Some senior cabinet ministers hope that the synthesis of entitlements and local diversity is an historic moment, one in which politics can move away from the Blairite/Brownite prism for the first time since the mid-1990s. They point out that even after Blair resigned, virtually ever twist and turn has revolved around the old familiar internal tensions; but yesterday's statement symbolises a new internal unity, in which local freedoms and national guarantees are the best attempt yet to resolve the old conundrum.
I suspect unity will depend more on whether Labour's poll ratings start to improve. David Cameron has been known to observe that authority in politics depends above all on opinion polls. If they are good a leader can impose his will without generating fatal levels of internal tension. If they are bad the dissenters get louder. The polls and the outcome of forthcoming by-elections will determine the mood in the Labour party more than yesterday's statement.
The wider divide between the two parties is the second reason why yesterday's statement merits some attention. The two party leaders have set their course. David Cameron seeks a dividing line between his honesty and Brown's dishonesty – a clever divide that has echoes of new Labour in the build up to the 1997 election when Blair and Brown claimed that the new split was between fair and unfair taxation.
Who is in favour of unfair taxes? Who supports dishonesty? Cameron links integrity to what has been his party's ideological hunger for spending cuts that existed long before the recession. He is armed with the potent ammunition of the Government's own projected spending levels for the post-election period which suggest that significant cuts will be necessary. But he has offered few specifics. This is where he is being dishonest in his honesty. It is easy to win plaudits for being tough in general terms, but where will the axe fall: transport, defence, welfare, roads, schools, police?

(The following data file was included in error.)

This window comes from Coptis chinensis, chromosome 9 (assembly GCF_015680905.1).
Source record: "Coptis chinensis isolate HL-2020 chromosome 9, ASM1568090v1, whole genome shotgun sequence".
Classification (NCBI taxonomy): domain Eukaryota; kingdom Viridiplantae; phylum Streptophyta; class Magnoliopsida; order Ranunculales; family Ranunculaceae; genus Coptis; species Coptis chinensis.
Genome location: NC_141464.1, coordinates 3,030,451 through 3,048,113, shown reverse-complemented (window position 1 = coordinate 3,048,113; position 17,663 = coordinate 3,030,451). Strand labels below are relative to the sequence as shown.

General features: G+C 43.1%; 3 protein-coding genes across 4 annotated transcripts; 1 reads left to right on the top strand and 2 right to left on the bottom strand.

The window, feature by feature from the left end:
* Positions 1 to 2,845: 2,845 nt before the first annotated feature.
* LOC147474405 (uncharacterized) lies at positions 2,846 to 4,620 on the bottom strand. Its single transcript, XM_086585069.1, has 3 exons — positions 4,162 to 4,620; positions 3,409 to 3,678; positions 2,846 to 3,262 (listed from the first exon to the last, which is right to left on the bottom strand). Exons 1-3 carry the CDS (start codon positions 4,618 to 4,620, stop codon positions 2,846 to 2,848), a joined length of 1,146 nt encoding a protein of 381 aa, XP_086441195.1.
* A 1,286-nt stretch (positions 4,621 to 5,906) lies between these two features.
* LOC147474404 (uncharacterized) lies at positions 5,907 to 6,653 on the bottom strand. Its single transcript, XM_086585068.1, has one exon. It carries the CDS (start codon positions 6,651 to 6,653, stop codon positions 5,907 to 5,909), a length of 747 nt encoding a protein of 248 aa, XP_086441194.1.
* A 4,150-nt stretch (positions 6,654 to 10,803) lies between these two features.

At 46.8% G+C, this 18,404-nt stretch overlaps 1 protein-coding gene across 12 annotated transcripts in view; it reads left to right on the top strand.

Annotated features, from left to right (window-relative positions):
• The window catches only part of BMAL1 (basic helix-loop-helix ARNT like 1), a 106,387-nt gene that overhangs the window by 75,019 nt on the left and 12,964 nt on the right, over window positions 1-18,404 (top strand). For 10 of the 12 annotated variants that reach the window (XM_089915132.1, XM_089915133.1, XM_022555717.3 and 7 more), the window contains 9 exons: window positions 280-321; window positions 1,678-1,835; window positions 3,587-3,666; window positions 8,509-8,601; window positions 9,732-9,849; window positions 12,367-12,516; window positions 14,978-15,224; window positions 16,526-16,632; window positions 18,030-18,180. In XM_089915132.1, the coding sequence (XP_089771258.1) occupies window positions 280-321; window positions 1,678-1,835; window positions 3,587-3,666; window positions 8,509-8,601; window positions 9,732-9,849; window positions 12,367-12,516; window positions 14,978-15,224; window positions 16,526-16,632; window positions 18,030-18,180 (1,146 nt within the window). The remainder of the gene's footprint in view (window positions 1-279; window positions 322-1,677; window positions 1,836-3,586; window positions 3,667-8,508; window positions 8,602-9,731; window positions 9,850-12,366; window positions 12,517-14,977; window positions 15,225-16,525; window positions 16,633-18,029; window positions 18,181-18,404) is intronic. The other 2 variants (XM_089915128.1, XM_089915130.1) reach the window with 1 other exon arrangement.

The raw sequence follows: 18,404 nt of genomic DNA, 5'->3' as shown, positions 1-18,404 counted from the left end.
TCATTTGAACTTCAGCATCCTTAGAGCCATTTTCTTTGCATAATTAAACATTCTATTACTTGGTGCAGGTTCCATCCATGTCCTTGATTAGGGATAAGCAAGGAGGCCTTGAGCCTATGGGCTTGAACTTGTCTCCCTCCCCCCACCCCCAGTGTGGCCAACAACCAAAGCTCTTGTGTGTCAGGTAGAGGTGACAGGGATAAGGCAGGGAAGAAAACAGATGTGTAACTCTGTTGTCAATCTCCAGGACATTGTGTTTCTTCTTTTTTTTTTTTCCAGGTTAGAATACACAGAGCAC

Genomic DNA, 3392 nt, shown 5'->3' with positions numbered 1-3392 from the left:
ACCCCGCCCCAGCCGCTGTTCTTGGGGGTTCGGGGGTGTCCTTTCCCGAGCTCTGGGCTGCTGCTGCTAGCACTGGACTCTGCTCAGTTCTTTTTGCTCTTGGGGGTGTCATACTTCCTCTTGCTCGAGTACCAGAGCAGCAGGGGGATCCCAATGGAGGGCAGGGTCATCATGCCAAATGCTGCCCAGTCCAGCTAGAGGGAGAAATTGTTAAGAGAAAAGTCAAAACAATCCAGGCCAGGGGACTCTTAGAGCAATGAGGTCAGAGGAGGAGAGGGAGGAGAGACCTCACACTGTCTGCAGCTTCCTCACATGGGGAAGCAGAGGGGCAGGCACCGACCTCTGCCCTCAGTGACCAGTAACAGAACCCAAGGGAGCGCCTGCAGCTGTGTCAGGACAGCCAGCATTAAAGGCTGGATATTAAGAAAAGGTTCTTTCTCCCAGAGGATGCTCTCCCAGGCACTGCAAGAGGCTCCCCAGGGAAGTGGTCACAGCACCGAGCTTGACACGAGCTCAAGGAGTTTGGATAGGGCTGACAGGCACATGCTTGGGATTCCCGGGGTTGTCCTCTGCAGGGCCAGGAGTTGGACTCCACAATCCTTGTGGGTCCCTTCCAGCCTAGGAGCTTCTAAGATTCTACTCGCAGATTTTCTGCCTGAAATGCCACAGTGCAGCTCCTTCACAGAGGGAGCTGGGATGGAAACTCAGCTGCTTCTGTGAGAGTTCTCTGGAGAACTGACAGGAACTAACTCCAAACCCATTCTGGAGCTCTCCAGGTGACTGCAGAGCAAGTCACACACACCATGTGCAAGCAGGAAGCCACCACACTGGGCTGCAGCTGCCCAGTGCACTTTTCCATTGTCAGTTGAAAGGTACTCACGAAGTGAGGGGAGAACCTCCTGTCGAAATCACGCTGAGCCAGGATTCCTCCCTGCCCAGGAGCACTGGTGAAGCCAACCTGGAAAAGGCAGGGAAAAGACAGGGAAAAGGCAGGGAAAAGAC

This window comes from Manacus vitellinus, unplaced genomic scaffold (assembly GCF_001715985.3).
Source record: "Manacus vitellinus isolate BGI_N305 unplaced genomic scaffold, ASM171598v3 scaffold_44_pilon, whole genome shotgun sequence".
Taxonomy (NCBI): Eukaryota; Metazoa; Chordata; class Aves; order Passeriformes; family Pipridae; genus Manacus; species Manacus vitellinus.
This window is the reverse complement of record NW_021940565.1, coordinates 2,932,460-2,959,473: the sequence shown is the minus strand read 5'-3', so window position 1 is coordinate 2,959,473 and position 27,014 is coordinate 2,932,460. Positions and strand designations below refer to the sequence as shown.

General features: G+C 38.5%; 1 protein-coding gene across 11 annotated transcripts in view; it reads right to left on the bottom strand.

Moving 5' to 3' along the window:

Brown seeks to prove that Labour is the party of "investment" – a claim he can make with validity in relation to the recession where the Government has brought forward various spending programmes while the Conservatives would have started to cut. But in the future he will have to cut too, hence the ministerial euphemisms that have started to signal a finessing of his position. Yesterday, Peter Mandelson declared the Conservatives will cut "come what may". Roughly translated that means Labour will cut but only because it will have to do so.
Under normal circumstances some of yesterday's proposals would be seen as a robust and more coherent attempt at encouraging local innovation, while accepting that ministers are responsible too. But whether the cash will be available to make a practical difference is open to question. No wonder the Government has postponed its spending review.
There will be lots of previews, but no spending review. Election campaigns are about winning and positioning rather than candour. We have got a campaign that will last for almost another year.Reuse content